Quite obviously I have to start this newsletter with the weather! Here at Deeping St Nicholas, we only had 3.7mm of rain in July. The only calendar month with no rain during the past 50 years, was May 2020. It rained on April 30th and again on June 4th that year. Our rain this year so far has only been 7ins or 178mm, the driest first seven months of the year since 1976, when we only had 4.6ins or 117mm. July, of course, has been a very warm month with nine days when the temperature has exceeded 27°C. In 1976, we had 21 consecutive days when the temperature exceeded 27°C, the maximum being 36°C.
The dry weather this year started about January 1st. In 1976, the drought started in early May 1975, as we only had 9.4ins of rain in the last eight months of 1975. Our ploughing was never wet that winter and when we were planting our spring crops in 1976, the dust was blowing and seeds in various parts of fields did not germinate at all. We had finished the grain harvest by the end of July. Potatoes were a disaster, there was no grass for any animals, all the reservoirs were empty; the country was in a severe drought.
By the end of July we’d harvested 65% of our wheat. In 1976, we had finished the harvest by the end of July, so that in itself says that the drought this year is not so severe as it was in 1976. I can’t remember harvesting wheat in July since 1976, but I can remember wheat being ready to harvest in July before, but then rain stopped us harvesting until August. Basically, crops are ready two weeks early and that includes the sunflowers.
The harvesting team have been enjoying the situation as there are long combining days in July. The drier the crop is, the better it goes through the combine and it’s also becoming a cheap harvest, as we haven’t had to dry any crops yet. The only disappointment is the organic spring barley which succumbed to yellow rust. This is a foliar disease which starts at the bottom of the plant, working its way up, turning the leaves from green to a light brown colour. Whilst the top leaf of the plant, which is called the flag leaf, is still green, it can convert sunlight into starch. Our organic spring barley flag leaves turned brown about two weeks before they should have done, so we have only lost about a tonne per acre of the yield.
The crop of potatoes from 2021 was in surplus and we still have 800 tons of that crop in store. At the beginning of July, the only market for them was to sell them for cattle food at £10/tonne but as July progressed, they increased in value. The hot weather on July 18th and 19th sapped so much moisture out of the soil, it nearly cooked this year’s potato crop, so we’re now looking at a shortage of potatoes this year. Our 800 tonnes now have a value of £100/tonne and that is likely to increase if we can continue to keep them in good condition. Needless to say, our irrigation equipment has been working flat out and most of our crops will be approaching normal yields. It only takes a shortage of 10% to double the price of a commodity and the hot days in July must have reduced the yield by at least 10%, as not every grower can irrigate.
Linnets and Goldfinches are still nesting as they feed their young on unripe seeds and there are plenty of those in our wild flower strips. However, I fear that they might not be able to find enough seeds on most farms to have a brood in August. Those birds that feed their young on insects will soon all be finished nesting. The insects gear their life cycle to the species of plant that they live on and if that plant ripens early the insect will also mature early and maybe even grow quicker in the warmer weather.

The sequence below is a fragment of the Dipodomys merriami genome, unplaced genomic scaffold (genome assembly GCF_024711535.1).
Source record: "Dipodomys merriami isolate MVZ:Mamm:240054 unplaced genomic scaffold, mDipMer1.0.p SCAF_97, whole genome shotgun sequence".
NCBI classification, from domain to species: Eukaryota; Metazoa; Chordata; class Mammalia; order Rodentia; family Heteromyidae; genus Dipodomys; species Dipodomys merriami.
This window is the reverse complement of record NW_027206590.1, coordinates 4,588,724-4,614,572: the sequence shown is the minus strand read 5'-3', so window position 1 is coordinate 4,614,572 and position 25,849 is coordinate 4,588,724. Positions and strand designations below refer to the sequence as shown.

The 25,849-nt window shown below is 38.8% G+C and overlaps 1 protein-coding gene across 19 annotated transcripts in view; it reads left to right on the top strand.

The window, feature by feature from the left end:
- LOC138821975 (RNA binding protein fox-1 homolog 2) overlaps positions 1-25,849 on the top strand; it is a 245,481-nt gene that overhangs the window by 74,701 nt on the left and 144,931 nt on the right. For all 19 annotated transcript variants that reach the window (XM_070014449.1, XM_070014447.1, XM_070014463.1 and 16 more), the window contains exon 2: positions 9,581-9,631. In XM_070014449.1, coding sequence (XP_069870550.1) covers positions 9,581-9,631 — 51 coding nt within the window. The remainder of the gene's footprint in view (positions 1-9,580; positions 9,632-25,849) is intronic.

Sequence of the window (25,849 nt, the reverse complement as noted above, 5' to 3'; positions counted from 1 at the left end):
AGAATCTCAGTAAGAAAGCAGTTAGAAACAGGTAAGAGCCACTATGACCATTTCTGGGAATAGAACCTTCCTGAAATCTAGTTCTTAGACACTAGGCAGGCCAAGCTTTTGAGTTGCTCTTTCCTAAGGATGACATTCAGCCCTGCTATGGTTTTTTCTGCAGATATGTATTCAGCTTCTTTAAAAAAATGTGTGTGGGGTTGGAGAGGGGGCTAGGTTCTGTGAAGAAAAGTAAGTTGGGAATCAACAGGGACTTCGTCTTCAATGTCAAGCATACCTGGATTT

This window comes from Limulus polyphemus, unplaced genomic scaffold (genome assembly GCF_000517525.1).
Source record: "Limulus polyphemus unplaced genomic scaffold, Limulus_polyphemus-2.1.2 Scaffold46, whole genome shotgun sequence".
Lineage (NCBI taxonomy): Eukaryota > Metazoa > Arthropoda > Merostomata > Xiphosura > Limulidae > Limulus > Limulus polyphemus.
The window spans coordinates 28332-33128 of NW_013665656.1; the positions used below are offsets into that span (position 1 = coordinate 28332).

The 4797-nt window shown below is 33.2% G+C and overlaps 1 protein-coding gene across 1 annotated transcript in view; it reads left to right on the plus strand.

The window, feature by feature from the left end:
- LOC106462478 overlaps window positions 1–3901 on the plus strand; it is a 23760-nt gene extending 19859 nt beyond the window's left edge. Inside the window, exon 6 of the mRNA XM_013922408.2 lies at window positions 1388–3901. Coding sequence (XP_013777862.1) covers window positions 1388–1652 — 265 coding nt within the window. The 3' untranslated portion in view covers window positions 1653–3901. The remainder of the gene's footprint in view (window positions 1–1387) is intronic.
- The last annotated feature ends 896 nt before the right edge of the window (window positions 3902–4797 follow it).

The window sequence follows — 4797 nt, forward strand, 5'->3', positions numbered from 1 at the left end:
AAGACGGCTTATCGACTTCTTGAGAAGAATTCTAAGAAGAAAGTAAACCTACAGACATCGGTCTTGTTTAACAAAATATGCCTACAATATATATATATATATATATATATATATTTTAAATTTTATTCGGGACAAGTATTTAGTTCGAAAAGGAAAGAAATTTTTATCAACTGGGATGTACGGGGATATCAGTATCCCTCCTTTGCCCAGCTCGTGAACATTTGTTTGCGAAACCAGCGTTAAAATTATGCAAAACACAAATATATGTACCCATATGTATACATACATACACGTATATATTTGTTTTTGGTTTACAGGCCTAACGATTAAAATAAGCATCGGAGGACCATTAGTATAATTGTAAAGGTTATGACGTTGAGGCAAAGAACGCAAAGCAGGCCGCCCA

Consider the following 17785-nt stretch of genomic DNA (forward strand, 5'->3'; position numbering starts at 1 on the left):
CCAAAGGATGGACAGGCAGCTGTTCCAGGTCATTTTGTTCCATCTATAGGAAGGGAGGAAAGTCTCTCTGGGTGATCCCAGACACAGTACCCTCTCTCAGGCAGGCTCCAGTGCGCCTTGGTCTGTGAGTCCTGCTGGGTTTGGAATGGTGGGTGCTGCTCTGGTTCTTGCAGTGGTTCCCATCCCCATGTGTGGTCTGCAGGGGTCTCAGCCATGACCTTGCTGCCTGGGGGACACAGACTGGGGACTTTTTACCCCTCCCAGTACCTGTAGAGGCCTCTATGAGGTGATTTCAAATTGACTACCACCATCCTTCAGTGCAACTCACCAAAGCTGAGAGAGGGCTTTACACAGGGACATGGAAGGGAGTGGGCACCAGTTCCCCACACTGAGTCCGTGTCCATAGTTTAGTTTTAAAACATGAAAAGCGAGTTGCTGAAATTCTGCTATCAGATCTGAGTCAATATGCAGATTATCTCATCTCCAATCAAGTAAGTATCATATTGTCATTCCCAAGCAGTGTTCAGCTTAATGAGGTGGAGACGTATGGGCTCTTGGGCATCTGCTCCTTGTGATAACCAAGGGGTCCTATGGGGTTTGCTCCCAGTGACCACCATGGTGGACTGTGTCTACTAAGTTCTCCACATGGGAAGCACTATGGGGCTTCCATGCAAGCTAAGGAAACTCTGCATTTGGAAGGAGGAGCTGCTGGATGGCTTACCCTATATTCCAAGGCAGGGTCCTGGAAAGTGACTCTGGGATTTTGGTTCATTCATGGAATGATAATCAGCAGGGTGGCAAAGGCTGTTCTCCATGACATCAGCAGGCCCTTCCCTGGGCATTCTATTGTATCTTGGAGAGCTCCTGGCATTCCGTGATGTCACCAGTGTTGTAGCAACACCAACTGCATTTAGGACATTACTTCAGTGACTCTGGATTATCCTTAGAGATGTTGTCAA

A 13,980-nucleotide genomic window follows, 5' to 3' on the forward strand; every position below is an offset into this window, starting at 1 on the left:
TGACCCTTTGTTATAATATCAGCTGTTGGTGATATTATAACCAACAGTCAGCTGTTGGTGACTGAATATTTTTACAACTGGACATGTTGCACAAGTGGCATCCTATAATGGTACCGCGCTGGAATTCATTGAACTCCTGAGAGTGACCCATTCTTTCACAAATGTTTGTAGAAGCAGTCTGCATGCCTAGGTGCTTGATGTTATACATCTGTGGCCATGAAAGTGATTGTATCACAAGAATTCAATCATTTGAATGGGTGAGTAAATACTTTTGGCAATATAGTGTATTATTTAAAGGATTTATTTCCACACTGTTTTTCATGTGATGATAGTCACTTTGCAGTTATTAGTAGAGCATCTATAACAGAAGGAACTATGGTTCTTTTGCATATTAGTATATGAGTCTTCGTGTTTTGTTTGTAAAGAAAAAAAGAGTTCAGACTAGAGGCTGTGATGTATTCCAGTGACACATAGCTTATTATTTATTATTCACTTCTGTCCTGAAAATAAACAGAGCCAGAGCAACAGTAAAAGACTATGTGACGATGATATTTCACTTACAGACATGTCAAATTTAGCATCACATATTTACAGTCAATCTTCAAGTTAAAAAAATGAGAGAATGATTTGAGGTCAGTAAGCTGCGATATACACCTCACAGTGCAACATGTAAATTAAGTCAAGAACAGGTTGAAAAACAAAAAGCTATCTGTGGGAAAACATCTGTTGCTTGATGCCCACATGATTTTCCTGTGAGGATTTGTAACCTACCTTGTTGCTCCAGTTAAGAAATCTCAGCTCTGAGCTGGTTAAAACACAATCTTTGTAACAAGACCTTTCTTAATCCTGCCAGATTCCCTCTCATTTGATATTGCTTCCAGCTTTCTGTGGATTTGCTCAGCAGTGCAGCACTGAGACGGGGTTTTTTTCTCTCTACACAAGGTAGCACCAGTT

Barn Owls are having their best year since 2014, they are averaging about three fledged young on their first brood and now several pairs have started a second brood, which won’t fledge until the end of October.
A good year for Barn Owls was needed, as we have had two poor breeding years, due to wet weather. High rainfall means less voles and this reduces the population of Owls, Kestrels and Weasels. Once there are less creatures to eat the voles, numbers increase. We have had below average rainfall for the last eight months, this has allowed the vole population to increase which has meant bigger broods of Owls, the dry weather continues and so the voles continue to breed well.
Whilst 2014 was the best year for Barn Owls in the 38 years I have been monitoring numbers, it led to a disastrous year in 2015. All the young Owls stayed around the area and ate all the voles up. When all the voles had been eaten, the young dispersed which left the adults in their boxes with very few voles around, so no Barn Owls bred in Deeping Fen in 2015.
Voles eat grass and seeds, so I am not worried when we have a bad vole year as their population can soon recover. However, if we have a bad year for insects, that is much more of a worry as so many species rely on insects, and insects are in long term decline.
You could say that Swallows are a good insect indicator or barometer – Swallows do not feature in many of our lives now, which says that there are not many flies about. Another indicator is a car’s windscreen, 30 years ago our car windscreens were covered with squashed insects.
We have had Swifts breeding in the village all my life and during the last week of July I have always heard and seen them screaming overhead but not this year, another species that, if it hasn’t already gone, will soon be absent due to the lack of insects.
2022 does not seem to be a good butterfly year, only two years ago I could see 60 Small Tortoiseshell butterflies in the garden mainly on our buddleia. This year I have seen a maximum of five so far.
Our wetland is drying out fast now, the water has done its job for the ducks and the waders, as the water shrinks Egrets and Herons move in to catch all the fish.